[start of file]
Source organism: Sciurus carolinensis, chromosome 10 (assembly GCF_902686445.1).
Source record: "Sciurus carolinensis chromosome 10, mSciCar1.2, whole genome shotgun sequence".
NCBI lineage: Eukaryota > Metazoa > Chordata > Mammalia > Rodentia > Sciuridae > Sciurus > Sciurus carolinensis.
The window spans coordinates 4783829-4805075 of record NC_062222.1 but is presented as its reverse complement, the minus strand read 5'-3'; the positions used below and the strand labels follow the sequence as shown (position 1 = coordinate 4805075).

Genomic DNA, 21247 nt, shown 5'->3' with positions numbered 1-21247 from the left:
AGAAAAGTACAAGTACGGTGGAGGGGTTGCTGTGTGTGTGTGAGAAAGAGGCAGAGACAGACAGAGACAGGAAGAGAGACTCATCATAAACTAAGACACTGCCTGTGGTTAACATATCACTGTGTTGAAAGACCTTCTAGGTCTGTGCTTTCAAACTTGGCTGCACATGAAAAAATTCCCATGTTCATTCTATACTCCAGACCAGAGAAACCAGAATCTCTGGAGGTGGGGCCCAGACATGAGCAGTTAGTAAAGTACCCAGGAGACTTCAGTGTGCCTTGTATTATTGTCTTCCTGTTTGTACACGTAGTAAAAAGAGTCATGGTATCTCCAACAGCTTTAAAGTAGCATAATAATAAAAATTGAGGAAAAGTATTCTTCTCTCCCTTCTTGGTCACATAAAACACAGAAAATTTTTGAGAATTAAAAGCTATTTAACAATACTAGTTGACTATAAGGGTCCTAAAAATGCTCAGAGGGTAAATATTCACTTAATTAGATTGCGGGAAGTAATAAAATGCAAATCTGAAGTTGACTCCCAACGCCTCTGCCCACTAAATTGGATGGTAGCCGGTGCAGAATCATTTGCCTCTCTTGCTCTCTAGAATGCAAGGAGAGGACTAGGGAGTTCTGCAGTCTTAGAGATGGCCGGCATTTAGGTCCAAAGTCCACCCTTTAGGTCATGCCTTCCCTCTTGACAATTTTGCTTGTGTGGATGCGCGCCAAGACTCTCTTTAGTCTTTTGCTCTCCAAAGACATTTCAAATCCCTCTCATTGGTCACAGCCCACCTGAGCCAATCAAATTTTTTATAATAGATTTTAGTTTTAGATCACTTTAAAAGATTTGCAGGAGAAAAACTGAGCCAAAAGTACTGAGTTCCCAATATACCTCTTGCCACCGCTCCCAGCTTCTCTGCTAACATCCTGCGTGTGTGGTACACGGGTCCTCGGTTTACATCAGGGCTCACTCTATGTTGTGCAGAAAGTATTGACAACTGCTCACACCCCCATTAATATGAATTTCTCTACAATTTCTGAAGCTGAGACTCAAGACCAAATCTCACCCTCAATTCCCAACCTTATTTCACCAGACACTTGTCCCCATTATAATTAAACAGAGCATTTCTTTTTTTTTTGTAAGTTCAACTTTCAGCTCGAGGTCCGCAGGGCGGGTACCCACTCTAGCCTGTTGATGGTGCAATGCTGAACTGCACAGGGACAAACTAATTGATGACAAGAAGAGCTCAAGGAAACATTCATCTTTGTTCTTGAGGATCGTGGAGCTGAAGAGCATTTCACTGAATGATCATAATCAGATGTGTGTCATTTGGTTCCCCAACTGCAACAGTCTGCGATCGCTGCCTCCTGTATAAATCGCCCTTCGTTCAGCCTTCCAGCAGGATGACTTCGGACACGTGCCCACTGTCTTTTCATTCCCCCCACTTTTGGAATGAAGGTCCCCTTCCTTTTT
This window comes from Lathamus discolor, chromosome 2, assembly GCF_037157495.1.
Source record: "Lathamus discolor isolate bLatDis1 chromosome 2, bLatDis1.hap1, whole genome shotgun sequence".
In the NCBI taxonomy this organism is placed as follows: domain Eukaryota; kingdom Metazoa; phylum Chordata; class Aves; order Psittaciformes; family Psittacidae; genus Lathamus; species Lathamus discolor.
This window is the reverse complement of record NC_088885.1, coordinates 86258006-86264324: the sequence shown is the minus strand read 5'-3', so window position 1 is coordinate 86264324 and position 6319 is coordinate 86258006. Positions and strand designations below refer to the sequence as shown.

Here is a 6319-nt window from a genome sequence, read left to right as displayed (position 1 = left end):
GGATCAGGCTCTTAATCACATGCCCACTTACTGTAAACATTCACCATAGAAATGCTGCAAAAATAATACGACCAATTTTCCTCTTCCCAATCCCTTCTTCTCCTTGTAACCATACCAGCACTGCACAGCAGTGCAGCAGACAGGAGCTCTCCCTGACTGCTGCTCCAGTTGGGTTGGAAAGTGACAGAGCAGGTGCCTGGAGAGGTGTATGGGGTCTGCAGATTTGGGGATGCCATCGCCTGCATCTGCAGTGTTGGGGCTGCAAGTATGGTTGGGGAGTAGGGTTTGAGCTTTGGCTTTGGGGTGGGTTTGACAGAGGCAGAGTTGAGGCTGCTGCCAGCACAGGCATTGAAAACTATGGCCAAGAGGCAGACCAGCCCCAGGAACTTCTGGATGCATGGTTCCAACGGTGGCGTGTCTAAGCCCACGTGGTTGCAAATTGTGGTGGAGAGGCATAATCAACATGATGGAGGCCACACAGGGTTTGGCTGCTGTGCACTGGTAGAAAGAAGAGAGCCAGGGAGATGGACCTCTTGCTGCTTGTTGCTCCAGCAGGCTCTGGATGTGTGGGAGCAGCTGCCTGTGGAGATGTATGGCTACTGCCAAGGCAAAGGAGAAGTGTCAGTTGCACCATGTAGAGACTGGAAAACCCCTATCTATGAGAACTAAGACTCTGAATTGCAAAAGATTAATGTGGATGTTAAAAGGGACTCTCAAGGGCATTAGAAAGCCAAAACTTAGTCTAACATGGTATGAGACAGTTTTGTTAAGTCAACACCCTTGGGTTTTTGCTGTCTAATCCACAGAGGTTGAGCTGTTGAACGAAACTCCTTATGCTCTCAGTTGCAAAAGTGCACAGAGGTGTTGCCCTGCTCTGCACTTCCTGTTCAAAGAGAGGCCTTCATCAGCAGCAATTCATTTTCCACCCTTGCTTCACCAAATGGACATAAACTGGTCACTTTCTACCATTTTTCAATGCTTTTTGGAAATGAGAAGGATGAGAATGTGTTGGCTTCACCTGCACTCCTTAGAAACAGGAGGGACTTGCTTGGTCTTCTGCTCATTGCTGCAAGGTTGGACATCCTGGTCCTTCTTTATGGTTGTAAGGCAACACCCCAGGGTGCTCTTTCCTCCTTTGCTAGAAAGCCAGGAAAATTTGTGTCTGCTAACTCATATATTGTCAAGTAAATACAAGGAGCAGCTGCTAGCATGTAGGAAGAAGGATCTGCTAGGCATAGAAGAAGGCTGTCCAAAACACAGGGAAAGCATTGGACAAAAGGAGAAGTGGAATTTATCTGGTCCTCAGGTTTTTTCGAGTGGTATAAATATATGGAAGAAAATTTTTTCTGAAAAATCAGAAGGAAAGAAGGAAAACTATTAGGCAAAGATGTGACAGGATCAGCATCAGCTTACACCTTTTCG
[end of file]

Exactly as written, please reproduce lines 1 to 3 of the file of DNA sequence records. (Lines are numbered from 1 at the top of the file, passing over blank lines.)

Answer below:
Source organism: Sciurus carolinensis, chromosome 10 (assembly GCF_902686445.1).
Source record: "Sciurus carolinensis chromosome 10, mSciCar1.2, whole genome shotgun sequence".
NCBI lineage: Eukaryota > Metazoa > Chordata > Mammalia > Rodentia > Sciuridae > Sciurus > Sciurus carolinensis.